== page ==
For long distance at high speed I use the Moto Guzzi V11 Jackel. Not very aero, but it does the ton without any trouble

Originally Posted by base2 View Post
Ha! Yeah, I'm not sure my Triumph would compare.

I'll give this "upgrade" some consideration, though. Thanks!

Son high sided his RC51 years ago just 1/4 mile from house. He in hospital, bike in trash. Grew up and Acura + Mercedes + 911 Porsche. Grew up more, retires from Army next month after 22 years, sold the Porsche and bought another RC51. Guess once in the blood, always in the blood.


Originally Posted by woodcraft View Post
Really! No tired neck, wrists, butt starting to complain. Digestion going south, a bit of cramping, feet sore, quads heavy, crotch sweaty- none of that?


Remarkable.

Originally Posted by base2 View Post
Ok. Having pockets in a skinsuit is something to keep in mind.

Big bars could get annoying. Small bars are better. Having clip-ons is as much about comfort as anything else.


I think That I'll scout around for some clip-ons & see what I can come up with.


I'll study some photos of Mike Hall & the others.


Thanks, guys,

Base 2


Well, I wouldn't say I feel "great" or anything like that. But another bunch of miles would've been totally do-able. We have an annual Seattle to Portland event where to add to the miles I ride to the starting line. (I also don't want to pay for parking) For 2019 it was 221.5 miles for me. Then my partner & I rode to our hotel...The previous week we did 160 miles with 10,000 feet elevation. So, um...yeah. Fit & fuel & pace. I also have a favorite pair of shorts with a chamois I like, FWIW.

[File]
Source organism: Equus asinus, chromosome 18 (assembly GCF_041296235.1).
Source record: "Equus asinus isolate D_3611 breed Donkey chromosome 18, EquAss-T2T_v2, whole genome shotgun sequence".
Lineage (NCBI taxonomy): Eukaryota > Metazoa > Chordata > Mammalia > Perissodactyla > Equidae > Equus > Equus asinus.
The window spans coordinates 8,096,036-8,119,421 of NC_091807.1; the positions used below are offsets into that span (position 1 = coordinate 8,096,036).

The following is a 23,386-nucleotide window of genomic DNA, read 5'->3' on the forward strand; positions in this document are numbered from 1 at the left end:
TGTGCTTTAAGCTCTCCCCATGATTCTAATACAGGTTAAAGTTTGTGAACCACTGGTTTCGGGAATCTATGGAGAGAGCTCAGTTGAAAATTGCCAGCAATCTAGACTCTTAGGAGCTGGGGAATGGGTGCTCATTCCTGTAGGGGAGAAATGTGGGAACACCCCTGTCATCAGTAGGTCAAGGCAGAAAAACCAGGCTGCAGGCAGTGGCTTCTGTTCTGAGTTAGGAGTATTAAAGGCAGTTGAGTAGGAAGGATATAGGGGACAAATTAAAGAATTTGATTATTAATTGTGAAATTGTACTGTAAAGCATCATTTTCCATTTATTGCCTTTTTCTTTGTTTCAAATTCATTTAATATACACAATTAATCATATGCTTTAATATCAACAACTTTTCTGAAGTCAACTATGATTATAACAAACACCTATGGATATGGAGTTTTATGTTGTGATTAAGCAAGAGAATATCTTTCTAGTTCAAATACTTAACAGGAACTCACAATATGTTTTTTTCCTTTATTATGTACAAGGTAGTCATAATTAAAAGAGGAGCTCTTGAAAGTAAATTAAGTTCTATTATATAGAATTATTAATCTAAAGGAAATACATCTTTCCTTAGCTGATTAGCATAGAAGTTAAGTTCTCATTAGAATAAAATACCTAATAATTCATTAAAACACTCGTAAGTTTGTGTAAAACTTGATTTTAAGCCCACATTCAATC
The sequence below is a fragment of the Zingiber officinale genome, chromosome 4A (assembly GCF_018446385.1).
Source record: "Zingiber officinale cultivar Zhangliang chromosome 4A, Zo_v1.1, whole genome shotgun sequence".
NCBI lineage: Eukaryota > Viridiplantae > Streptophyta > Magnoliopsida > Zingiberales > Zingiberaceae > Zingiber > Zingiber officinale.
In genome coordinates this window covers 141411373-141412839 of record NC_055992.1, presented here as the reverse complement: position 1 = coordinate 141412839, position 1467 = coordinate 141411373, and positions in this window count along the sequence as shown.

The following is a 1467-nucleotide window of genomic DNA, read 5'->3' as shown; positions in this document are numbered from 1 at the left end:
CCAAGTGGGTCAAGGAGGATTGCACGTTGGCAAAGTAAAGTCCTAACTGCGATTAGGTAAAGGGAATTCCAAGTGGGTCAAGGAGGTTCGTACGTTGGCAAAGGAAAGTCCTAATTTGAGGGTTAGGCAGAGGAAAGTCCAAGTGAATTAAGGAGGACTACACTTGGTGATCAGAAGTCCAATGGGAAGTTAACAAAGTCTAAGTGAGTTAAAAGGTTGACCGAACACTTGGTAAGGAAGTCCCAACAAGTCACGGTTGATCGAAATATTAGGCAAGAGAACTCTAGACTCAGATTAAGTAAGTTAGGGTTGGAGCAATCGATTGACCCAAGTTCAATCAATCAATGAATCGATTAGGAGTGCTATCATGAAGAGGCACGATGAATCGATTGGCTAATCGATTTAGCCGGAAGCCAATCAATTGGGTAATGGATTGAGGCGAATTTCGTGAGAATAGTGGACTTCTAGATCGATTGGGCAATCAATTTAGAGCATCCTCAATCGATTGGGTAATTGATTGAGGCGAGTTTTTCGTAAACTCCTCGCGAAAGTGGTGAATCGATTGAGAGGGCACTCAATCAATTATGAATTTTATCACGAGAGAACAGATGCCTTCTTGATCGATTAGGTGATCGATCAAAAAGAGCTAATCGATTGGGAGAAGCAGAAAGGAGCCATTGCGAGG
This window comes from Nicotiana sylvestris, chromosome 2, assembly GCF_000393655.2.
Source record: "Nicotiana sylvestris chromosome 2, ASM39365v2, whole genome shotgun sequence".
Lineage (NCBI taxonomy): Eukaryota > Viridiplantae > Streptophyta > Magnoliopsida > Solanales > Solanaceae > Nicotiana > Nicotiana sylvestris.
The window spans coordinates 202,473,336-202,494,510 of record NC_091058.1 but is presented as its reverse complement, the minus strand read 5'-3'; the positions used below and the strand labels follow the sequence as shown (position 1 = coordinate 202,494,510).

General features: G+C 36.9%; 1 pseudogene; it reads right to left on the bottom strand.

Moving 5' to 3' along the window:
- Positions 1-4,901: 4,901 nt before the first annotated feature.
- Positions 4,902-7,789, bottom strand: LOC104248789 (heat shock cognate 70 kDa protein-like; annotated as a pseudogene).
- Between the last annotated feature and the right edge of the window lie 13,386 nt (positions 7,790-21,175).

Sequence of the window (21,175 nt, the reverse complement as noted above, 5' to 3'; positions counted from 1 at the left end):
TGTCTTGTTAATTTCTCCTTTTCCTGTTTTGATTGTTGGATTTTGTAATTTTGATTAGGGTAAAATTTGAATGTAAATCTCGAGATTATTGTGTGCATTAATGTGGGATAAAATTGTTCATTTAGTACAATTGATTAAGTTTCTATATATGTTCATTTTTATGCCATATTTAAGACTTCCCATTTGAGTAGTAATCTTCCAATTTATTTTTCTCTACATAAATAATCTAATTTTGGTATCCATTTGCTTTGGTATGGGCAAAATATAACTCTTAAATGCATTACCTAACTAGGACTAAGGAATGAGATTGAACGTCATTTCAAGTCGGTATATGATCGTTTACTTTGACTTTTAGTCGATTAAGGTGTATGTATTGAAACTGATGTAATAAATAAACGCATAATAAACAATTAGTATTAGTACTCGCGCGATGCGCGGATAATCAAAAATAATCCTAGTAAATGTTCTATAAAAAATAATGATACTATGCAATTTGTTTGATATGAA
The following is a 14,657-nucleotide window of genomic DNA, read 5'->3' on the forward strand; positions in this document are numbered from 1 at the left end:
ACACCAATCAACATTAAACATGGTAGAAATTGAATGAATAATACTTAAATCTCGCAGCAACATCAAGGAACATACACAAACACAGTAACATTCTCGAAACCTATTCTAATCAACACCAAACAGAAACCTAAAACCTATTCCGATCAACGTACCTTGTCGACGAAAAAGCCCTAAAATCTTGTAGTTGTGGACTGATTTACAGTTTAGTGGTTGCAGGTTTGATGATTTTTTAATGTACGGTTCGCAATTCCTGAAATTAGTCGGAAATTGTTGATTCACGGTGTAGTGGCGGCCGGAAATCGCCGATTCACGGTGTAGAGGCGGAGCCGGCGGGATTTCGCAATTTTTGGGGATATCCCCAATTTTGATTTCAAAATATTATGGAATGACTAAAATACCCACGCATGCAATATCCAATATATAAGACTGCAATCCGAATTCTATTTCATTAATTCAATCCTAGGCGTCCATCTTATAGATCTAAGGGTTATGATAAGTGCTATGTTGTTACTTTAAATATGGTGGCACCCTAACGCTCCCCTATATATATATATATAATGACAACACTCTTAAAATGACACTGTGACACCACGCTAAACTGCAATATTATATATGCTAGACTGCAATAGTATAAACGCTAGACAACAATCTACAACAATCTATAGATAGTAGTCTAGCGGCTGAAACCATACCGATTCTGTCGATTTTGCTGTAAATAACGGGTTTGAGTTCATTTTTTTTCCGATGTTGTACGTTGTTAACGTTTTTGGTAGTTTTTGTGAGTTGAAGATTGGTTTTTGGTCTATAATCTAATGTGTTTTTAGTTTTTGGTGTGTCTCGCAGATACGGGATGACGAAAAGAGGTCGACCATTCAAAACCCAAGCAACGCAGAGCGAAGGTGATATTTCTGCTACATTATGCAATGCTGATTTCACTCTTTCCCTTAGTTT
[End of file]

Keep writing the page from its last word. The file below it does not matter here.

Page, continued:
119 solo miles yesterday in windy conditions with clamp-on aero bars on my 2013 Giant Propel Advanced SL. Bars are on full time and make all the difference when solo. Also have bars on full time on my 2018 Roubaix Expert as my comfort bike. Beginning of February is Bike Sebring 12/24 Hour RAAM Qualifier and hoping to surpass my 307 miles done in 2016 but older body isn't making things easy.
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Old 12-30-19, 01:03 PM
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Originally Posted by friday1970 View Post